Opinion Piece: Is Negative Culture the Real Reason Teachers Are Leaving the Profession?

I have been reading a lot about graduate teachers lately and how they're leaving the teaching profession in droves. As someone who quit full time teaching after only two years despite getting outstanding student results, I thought I would add my two cents to the conversation.

Image caption: Me the summer before I started teaching.

I thought I would start off by recounting my first weeks and months at my first school as a teacher. I was 22 and applied for a teaching position through the government-mandated channels. That is to say, I applied, interviewed and got the job legitimately. I had not known anyone at the school. No friend or family member gave me a leg up. 

I spent my summer preparing curriculum for my new classes, buying professional clothing and brushing up on some content that I was rusty on. Then, summer over, I walked into my school...and felt like I had marched head first into a brick wall. The hostility directed towards me was visceral. No one would talk to me, they wouldn't let me sit with them at lunchtime, they wouldn't even point me in the right direction when I was lost. And that curriculum I was told to prepare, that I had spent my summer working on? It was the wrong curriculum. I had been told the wrong thing.

What had I done wrong? Why was everyone so mean to me? After several weeks of this, one teacher took pity on me and whispered to me to hang in there, that I was impressing everyone with my hard work and easy manner with the students.  

"Their opinion of you is changing."

"What do you mean?" I whispered back, heart in my throat. I was finally getting some answers.
You see, at the end of the previous school year the principal had decided not to renew the contract of one of the school's staff members. He decided to get some fresh blood in, a graduate who would not only be cheaper in a world of tight budgets, but would breathe some fresh air into the school. He chose me. The teachers were angered by this and wanted to see me fail, to prove to the boss that you cannot replace experience.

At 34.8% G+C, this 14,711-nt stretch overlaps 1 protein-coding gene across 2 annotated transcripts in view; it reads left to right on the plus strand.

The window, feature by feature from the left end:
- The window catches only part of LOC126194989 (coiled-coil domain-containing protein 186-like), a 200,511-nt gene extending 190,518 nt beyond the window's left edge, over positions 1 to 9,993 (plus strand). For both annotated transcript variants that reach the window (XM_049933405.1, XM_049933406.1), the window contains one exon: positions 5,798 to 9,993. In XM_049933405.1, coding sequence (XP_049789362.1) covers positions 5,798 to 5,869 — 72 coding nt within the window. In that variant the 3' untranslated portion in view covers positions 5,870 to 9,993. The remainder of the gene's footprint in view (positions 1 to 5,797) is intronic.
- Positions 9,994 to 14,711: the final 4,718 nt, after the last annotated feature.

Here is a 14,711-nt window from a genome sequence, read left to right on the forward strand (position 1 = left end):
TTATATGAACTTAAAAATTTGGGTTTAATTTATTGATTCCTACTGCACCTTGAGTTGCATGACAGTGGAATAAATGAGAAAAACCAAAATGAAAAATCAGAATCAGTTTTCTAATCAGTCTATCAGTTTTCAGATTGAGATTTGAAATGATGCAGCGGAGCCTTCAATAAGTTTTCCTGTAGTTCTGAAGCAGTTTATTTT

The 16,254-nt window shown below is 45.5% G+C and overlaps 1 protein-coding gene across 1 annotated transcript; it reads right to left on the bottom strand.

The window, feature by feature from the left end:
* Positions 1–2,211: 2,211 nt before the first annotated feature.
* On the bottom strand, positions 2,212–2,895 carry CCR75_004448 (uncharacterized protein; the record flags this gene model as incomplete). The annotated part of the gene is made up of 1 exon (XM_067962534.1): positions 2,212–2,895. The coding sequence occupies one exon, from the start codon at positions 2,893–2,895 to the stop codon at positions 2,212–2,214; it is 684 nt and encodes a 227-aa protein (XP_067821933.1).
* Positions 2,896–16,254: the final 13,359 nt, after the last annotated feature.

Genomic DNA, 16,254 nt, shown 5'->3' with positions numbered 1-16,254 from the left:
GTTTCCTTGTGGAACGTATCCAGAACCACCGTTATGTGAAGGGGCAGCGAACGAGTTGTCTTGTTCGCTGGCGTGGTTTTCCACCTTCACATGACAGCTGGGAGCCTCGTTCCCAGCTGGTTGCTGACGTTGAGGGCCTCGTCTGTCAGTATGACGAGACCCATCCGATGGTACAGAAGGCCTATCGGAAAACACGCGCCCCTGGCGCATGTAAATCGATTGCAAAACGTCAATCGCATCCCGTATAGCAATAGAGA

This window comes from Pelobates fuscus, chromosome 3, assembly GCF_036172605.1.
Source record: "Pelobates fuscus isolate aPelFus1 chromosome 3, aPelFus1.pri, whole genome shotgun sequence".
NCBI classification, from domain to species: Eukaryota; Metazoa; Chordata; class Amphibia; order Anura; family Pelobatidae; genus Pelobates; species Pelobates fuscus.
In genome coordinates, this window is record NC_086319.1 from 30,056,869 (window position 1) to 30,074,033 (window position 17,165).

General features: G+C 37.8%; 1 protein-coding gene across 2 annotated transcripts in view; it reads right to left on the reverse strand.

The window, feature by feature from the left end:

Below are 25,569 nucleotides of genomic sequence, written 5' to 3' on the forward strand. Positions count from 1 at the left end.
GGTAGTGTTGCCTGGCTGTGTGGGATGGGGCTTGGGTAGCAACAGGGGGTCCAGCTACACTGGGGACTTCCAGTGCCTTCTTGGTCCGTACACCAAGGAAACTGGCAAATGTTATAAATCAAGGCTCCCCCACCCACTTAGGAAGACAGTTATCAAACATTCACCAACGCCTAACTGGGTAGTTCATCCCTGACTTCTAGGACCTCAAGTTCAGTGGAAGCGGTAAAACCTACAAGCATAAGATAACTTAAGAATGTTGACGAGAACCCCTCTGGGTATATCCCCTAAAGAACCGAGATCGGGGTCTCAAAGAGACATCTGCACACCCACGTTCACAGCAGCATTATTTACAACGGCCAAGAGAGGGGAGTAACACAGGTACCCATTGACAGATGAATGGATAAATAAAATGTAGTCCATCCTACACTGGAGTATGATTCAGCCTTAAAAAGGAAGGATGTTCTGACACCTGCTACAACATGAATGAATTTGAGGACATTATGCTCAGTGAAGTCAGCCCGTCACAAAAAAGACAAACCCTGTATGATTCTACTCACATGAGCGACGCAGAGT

So they set out to make my life a living hell. Me, at 22 years old. They were old enough to be my parents, were supposed to care about the future of the younger generation. I am shaking as I write this, over 10 years on.

Image caption: Me about 3 months before I quit. I can't believe how exhausted and unhappy I look. I lost so much weight that I couldn't afford to lose from the stress.

I get really angry when people tell me I should return to teaching, but at a more academic school. "Your problem is that you had terrible students,"  I have been told countless times. Wrong. I loved my students. Being in the classroom with them was the only time I was happy in the job. It was the comments under the breath in the staff room, the snide remarks should I dare say anything in a meeting, the downright aggressive behaviour of many of the teachers, that destroyed the profession for me. 

I now teach in a private setting where I am valued as the expert that I am. Until the birth of my son I was in charge of the hiring and firing of teachers. I hired a range of age groups, personalities and experience levels. As long as you had passion and cared about my students, you were fine by me. But I would be damned if I would let any of my teachers treat someone the way I was treated when I first started, back when I was little more than a child myself. 
Image caption: Ten years later, happier than I've ever been.

You want to retain good quality teachers in your school? Take a good hard look at the culture in your work environment and you may just find it's not the workload that is losing you staff. I can only speak from my own experiences, of course, but those experiences were so grim that it would take a lot to convince me to go back to school.


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